Going vegan expanded my palate dramatically : I learned about all sorts of global cuisines, warmed up to my spice rack, and tried ingredients I’d never considered before. But my culinary repertoire was pretty meager when I made the switch. If you already have some culinary experience, don’t assume that you’ll need to acquire an entirely new bag of tricks to eat vegan or vegetarian.

In fact, one really useful place to start is by looking at some of your favorite dinner recipes and thinking about how you might adapt them to be meatless and/or dairy-free. It may be as simple as removing some cheese ( or replacing it with cashew cheese ). It may mean trading the central protein for beans, soy foods, or even a hearty vegetable, like mushrooms.

Until I went vegan, I had never tried tempeh, soba noodles, kimchi, kabocha squash, nutritional yeast, millet, mulberries, or buckwheat…and the list goes on. Becoming vegan encouraged me to explore new ingredients, and it also introduced me to more global dishes.

A great many dietary traditions around the world are already plant-based, which means that vegans and vegetarians have many rich, exciting culinary folklores to draw upon. If you’re new to plant-based cooking, explore meatless dishes and recipes from other parts of the world ( Indian, Ethiopian, and Middle Eastern dishes are some of my personal favorites ). Dust off your spice rack and add new flavors to your food. Use your transition to plant-based eating as an excuse to try new céréales, legumes, and vegetables.

A lot of folks assume that adapting a recipe to be vegan means replacing the meat or poultry with a faux meat, a block of tofu, or tempeh. That’s cool, but it can also be fun to think creatively and imaginatively about how to capture the essence of a traditional recipe without animal protein. No, lentil Bolognese isn’t really Bolognese, but it does capture the heartiness of the original; cashew banana yogurt is a far cry from dairy, but it does evoke the same, sweet creaminess.

Many people are surprised by how easy it is to go meatless. Cheese, on the other hand, is a different story. I myself used to utter the same words I hear constantly from readers, friends, and nutrition clients : ' I’d love to go vegan, but I can’t give up cheese. '

While I won’t pretend that giving up dairy is easy—it’s not, especially because it’s so ubiquitous in restaurant dishes—I will say that I had a much easier time living without it when I learned to make my own substitutes. Store-bought soy and almond cheeses weren’t cutting it ( especially nine years ago, when the options were limited ), and soy creamers and yogurts left me feeling equally flat. Making my first batch of cashew cheese—which authentically captured the tanginess and matière of goat cheese—was a revelation. Homemade nut milk let me create creamy porridge and muesli far more authentically than did store-bought, non-dairy milk.

Over time, I’ve experimented with tofu paneer, tofu feta, and cashew yogurt, and the list is growing. Homemade dairy substitutes are creative, fun, and cost-effective, and I think they’re a big step up from what you can find in the store.

While I’m the first to point out that vegan proteins extend far beyond soy foods—encompassing tonalités of different céréales, legumes, nuts, and seeds—you really can’t beat tofu and tempeh for ' meaty ' texture and complete protein in meatless dishes. Both ingredients can be either memorable or mundane, depending on how you prepare them. I definitely recommend pressing tofu if you’re not already in the habit; it’ll create a firmer, more toothsome texture that most people prefer.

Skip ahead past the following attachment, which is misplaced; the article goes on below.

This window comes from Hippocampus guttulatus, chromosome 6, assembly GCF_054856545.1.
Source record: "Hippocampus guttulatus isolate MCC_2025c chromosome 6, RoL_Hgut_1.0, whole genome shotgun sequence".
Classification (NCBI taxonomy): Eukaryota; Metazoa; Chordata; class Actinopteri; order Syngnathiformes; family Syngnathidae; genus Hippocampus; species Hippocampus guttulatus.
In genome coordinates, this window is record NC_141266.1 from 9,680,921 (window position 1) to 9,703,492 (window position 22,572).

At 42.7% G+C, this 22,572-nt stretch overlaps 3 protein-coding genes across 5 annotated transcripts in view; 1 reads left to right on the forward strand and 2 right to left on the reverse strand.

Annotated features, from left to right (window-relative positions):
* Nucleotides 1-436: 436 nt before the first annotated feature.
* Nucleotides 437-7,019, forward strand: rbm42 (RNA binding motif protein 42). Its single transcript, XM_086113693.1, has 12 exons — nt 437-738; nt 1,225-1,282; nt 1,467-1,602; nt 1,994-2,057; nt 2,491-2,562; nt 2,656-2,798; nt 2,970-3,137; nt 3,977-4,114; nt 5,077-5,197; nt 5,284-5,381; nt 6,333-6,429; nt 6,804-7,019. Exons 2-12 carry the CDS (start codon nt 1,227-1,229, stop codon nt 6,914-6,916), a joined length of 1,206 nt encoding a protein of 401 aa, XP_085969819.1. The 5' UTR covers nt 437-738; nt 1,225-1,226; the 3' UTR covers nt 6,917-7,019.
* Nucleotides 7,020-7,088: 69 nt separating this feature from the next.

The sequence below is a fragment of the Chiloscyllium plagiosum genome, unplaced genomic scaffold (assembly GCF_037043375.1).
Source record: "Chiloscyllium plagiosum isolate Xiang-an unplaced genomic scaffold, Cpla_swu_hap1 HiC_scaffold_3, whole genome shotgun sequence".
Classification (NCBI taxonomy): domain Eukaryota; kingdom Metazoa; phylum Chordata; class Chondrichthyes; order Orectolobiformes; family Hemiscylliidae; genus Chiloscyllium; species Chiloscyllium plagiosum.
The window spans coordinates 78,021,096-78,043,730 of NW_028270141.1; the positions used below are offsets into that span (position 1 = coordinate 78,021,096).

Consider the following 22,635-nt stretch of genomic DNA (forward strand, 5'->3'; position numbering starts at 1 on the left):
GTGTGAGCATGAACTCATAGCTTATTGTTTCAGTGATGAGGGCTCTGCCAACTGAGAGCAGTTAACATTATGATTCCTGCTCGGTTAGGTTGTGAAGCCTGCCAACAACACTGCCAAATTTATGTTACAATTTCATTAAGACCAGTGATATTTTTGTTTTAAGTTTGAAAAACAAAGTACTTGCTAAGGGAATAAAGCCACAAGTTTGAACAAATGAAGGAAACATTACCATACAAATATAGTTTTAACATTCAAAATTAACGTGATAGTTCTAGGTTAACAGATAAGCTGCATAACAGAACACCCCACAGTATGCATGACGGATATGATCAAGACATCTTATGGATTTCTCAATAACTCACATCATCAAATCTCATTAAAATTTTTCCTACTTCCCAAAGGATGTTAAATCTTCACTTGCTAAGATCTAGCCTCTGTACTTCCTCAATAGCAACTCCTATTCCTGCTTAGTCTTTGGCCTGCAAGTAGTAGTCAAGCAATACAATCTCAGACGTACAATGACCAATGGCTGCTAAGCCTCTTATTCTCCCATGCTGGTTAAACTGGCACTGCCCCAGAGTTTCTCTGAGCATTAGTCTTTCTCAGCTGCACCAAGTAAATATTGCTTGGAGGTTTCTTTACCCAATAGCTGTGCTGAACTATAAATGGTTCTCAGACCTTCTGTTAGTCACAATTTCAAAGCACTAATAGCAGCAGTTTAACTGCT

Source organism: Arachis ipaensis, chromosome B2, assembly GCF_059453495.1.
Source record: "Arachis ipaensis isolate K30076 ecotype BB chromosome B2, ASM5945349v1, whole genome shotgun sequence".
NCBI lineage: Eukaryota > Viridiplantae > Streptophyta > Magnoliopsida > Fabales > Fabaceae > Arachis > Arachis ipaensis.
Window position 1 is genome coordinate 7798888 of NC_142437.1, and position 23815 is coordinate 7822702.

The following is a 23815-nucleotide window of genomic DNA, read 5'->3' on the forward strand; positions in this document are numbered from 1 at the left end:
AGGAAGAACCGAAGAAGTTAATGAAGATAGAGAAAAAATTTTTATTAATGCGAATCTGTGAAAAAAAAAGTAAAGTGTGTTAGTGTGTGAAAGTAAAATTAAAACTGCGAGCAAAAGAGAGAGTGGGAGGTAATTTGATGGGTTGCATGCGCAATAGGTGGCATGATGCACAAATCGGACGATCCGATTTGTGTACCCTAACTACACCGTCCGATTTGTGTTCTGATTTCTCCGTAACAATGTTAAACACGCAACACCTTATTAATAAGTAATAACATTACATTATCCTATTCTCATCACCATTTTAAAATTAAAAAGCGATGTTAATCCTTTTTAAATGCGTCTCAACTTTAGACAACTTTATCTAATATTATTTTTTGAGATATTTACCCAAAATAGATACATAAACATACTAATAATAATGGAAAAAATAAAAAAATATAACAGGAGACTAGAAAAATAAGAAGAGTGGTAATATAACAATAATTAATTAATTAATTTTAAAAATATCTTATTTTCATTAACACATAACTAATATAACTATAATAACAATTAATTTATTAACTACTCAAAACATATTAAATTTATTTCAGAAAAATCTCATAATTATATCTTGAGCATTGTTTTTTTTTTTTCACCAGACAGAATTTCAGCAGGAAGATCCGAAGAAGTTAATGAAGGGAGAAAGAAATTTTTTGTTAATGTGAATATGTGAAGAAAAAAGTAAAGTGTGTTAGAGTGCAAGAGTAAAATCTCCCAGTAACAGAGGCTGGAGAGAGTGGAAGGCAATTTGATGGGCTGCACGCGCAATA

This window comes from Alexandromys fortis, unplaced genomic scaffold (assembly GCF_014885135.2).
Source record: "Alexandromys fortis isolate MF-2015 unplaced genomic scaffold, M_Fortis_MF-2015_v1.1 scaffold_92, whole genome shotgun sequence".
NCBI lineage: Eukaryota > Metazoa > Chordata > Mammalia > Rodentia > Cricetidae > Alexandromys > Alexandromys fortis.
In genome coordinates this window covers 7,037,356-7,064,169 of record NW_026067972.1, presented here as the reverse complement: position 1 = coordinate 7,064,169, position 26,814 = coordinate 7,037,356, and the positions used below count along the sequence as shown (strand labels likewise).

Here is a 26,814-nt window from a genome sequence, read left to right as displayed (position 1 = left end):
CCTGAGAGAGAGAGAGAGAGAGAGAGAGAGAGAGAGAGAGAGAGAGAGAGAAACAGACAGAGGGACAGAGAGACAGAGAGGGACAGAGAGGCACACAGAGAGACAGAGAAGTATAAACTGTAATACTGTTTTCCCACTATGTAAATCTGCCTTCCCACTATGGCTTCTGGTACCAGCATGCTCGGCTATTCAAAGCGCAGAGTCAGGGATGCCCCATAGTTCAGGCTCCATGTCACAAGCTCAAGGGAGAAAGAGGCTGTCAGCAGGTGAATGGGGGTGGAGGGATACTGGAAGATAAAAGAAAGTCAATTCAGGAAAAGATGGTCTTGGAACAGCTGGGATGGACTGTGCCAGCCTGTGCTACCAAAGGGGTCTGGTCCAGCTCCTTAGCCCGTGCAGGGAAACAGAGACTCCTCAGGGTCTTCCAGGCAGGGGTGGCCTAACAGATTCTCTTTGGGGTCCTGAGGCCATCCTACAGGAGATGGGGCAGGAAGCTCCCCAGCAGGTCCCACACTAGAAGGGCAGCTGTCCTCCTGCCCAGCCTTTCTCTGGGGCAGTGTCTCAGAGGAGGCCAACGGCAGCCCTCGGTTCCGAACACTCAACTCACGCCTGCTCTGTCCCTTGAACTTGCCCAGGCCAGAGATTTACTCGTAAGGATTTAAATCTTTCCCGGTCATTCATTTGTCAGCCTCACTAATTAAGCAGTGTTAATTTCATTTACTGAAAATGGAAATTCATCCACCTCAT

When preparing tempeh, be sure to use a boldly flavored marinade or sauce to help balance tempeh’s earthy taste, and if you find it bitter, you can steam it before marinating, too.

For the most part, I try to feature whole foods and homemade ingredients in my cooking. But in spite of the fact that I love to create my own dairy substitutes and I’d usually rather eat a scoop of lentils than a block of faux meat, I don’t eschew vegan products, and I think that keeping an open mind about them can really enrich the authenticity of your food.

This is especially important when you’re transitioning and vegan cooking still feels like a brave new world. Nine times out of ten, I’ll opt to use cashew cheese in a recipe rather than Daiya ( a melty, commercial vegan cheese ) ; coconut oil in place of Earth Balance ( vegan butter ) ; or grilled tofu in place of Beyond Chicken ( grilled strips of soy and pea protein that taste shockingly like chicken ).

But when I’m aiming for totally authentic, precise results, vegan substitute products can go a long way, and it’s comforting to know that they’re an option if I feel like taking a shortcut.

Over time, I learned to create vegan food with greater sensitivity to others’ tastes and traditions. I love a lot of really crunchy fare, from the aforementioned raw kale salad to tofu, sprouts, and grain bowls. And I know a lot of other folks who love these dishes, too. But sometimes being an ambassador of vegan food means knowing how to create dishes that feel familiar and appeal to a wide array of more conservative palates, like vegan lasagna, shepherd’s pie, or sloppy Joes.

And, if you’re trying to dispel the idea that all vegans eat is salad and prove that vegan food can be filling and hearty, then it’s all the more important to create dishes that evoke a sense of comfort.

Change feels a lot less daunting when you have company. If your family and friends aren’t exploring veganism along with you, then find community in other ways. Explore a vegan meetup or potluck in your community. Become a regular commenter on vegan food blogs. If you do have a friend who’s interested in plant-based cooking, invite him or her over for some recipe testing.

Studies show that failure to stick with a vegan or vegetarian lifestyle is often attributed to feeling ' different ' or isolated. Food is all about community and sharing, so do your best to share this lifestyle with people you care about—even if they’re not making the change along with you.